What a time to be alive. The window for action on climate change is rapidly closing; democratic politics are under threat from a resurgent far-right in many of the world's most influential countries; and there are few obvious reasons for hope or optimism.
Insider has been cheered recently by the example of Greta Thunberg, and the global movement of youth activists that her example has inspired - a reminder that many people want to exert positive change in the world, but frequently lack an obvious entry point. Where do you start when the whole world is burning?
Scholars like Manuel Castells have explored the changing balance of power and politics, with titles like 'Networks of Outrage and Hope' that point to the importance of decentralised activist networks, which draw on the power of tools like the internet to support collaboration between autonomous, loosely organised, often leaderless, groups. As Insider joined hundreds of other Galwegians - and millions around the globe - at last week's climate action protests [pictured below], the persistent shadow of the closing carbon envelope was swept aside, at least momentarily, by that radiant hope, that change (as Thunberg noted in her speech to the UN General Assembly ) is happening, "whether you like it or not".
Yet outrage and hope - while powerful agents of change - only get us so far. Zeynep Tufekci, another leading voice in studying contemporary movements, has noted that her own optimism, after witnessing the grassroots revolutions of the Arab Spring, and activism in her native Turkey, was tempered by the later setbacks, as powerful institutional actors pushed back, and movements often proved unable to quickly adapt tactics to changing circumstances.
Systemic change, then, cannot rely only on voluntary individual action, or even the loose bonds of protest and social movements. The energy of those activists can create a momentum for change, but the energy must be transferred into the creation of structures to safeguard that change. Again, as Thunberg notes, it is the job of our politicians to create and implement policy - that is something beyond the competence of individual citizens.
The fantasies of the Brexiteers...
Speaking of beyond competence...the rolling debacle that is Brexit would be comical if the stakes were not so high, the potential consequences so dire. We now have a supposedly parliamentary democracy in which the government - precisely to stymie the sort of debate and considered policy development referred to above - has rid itself (temporarily ) of parliament. Or, at least, it thought it had until the Supreme Court ruled this week that Prime Minister Johnson had acted unlawfully in advising the British Queen to prorogue Parliament, and that Parliament was not, actually prorogued.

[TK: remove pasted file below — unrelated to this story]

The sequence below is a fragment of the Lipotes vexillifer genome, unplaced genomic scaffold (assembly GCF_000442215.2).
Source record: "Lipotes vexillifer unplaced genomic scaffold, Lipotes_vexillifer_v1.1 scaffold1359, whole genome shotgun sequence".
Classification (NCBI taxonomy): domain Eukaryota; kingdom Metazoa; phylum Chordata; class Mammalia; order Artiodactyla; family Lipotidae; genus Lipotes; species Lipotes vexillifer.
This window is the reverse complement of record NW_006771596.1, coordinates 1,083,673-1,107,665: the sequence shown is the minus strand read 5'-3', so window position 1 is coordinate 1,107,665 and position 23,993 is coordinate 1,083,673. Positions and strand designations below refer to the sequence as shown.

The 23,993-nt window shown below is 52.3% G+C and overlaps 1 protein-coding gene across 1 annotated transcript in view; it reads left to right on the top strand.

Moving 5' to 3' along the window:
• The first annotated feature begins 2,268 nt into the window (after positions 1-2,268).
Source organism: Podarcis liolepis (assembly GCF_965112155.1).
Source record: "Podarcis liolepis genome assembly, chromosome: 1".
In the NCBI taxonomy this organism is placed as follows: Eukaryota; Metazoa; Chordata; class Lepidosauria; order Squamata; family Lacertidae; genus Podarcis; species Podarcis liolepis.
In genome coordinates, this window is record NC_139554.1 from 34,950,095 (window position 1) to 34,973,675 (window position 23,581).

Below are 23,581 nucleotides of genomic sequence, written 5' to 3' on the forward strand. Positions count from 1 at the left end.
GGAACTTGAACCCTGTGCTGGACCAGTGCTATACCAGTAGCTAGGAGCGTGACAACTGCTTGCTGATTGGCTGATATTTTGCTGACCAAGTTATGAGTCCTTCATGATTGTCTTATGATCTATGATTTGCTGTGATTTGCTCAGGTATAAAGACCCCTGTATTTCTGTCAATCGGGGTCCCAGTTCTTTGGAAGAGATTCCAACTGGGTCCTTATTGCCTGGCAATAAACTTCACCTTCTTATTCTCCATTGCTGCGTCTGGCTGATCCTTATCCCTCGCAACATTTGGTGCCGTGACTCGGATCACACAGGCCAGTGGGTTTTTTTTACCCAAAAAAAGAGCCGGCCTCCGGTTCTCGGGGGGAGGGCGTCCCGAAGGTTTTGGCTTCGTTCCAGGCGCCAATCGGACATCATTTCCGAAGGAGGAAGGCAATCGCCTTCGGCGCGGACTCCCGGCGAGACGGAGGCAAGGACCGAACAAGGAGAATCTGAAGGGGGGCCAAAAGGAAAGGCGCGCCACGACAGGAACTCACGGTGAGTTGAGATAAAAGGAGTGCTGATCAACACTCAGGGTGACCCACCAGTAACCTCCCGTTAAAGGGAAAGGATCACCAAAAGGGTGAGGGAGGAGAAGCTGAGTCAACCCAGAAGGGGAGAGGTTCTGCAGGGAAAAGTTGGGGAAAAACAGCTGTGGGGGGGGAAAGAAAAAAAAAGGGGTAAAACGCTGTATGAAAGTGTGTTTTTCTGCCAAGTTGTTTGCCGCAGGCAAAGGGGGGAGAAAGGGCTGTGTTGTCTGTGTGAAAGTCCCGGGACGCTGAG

The collective incompetence and venality of the British - and particularly the English - political class has been breath-taking to behold. Johnson, with his affectation of bumbling incompetence, turns out (in a narrative master stroke ) to actually be just that incompetent, rather than the Machiavellian character his admirers (and many detractors ) would have us believe.
The dithering of Corbyn on Brexit - pushing through, just this week, a policy of not having a policy on Brexit until after winning the 'Brexit election' that is fast approaching - defies belief. It is unclear why he thinks the EU would engage in negotiating a new agreement with someone whose stance is "I will decide whether to back the agreement I negotiate after another referendum". Delicate politics of Brexit aside, that defies the basic principles of how negotiation works. And then there is the jockeying for position of the Lib Dems and others, looking for partisan advantage, rather than securing what they recognise as the national interest of actually avoiding Brexit.